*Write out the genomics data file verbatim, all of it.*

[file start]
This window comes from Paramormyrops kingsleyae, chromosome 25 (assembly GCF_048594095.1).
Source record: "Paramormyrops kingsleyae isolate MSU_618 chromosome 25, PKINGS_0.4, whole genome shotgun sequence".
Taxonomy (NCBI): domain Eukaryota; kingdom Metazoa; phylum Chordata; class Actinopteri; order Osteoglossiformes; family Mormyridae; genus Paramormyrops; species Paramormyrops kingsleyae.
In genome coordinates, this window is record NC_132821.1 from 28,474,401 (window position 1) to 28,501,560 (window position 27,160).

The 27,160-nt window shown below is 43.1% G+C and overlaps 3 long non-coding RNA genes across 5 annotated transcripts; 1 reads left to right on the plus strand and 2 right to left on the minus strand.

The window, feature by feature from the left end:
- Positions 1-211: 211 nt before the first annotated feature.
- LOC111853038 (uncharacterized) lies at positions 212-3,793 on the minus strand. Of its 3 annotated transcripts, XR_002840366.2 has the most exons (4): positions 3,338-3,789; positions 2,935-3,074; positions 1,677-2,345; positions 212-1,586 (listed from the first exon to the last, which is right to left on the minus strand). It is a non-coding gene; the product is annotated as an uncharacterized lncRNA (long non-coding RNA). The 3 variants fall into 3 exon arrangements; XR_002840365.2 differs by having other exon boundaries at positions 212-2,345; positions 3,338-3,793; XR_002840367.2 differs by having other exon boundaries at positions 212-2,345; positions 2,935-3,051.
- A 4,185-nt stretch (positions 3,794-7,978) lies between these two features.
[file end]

This window comes from Paramormyrops kingsleyae, chromosome 25 (assembly GCF_048594095.1).
Source record: "Paramormyrops kingsleyae isolate MSU_618 chromosome 25, PKINGS_0.4, whole genome shotgun sequence".
Taxonomy (NCBI): domain Eukaryota; kingdom Metazoa; phylum Chordata; class Actinopteri; order Osteoglossiformes; family Mormyridae; genus Paramormyrops; species Paramormyrops kingsleyae.
In genome coordinates, this window is record NC_132821.1 from 28,474,401 (window position 1) to 28,501,560 (window position 27,160).

The 27,160-nt window shown below is 43.1% G+C and overlaps 3 long non-coding RNA genes across 5 annotated transcripts; 1 reads left to right on the plus strand and 2 right to left on the minus strand.

The window, feature by feature from the left end:
- Positions 1-211: 211 nt before the first annotated feature.
- LOC111853038 (uncharacterized) lies at positions 212-3,793 on the minus strand. Of its 3 annotated transcripts, XR_002840366.2 has the most exons (4): positions 3,338-3,789; positions 2,935-3,074; positions 1,677-2,345; positions 212-1,586 (listed from the first exon to the last, which is right to left on the minus strand). It is a non-coding gene; the product is annotated as an uncharacterized lncRNA (long non-coding RNA). The 3 variants fall into 3 exon arrangements; XR_002840365.2 differs by having other exon boundaries at positions 212-2,345; positions 3,338-3,793; XR_002840367.2 differs by having other exon boundaries at positions 212-2,345; positions 2,935-3,051.
- A 4,185-nt stretch (positions 3,794-7,978) lies between these two features.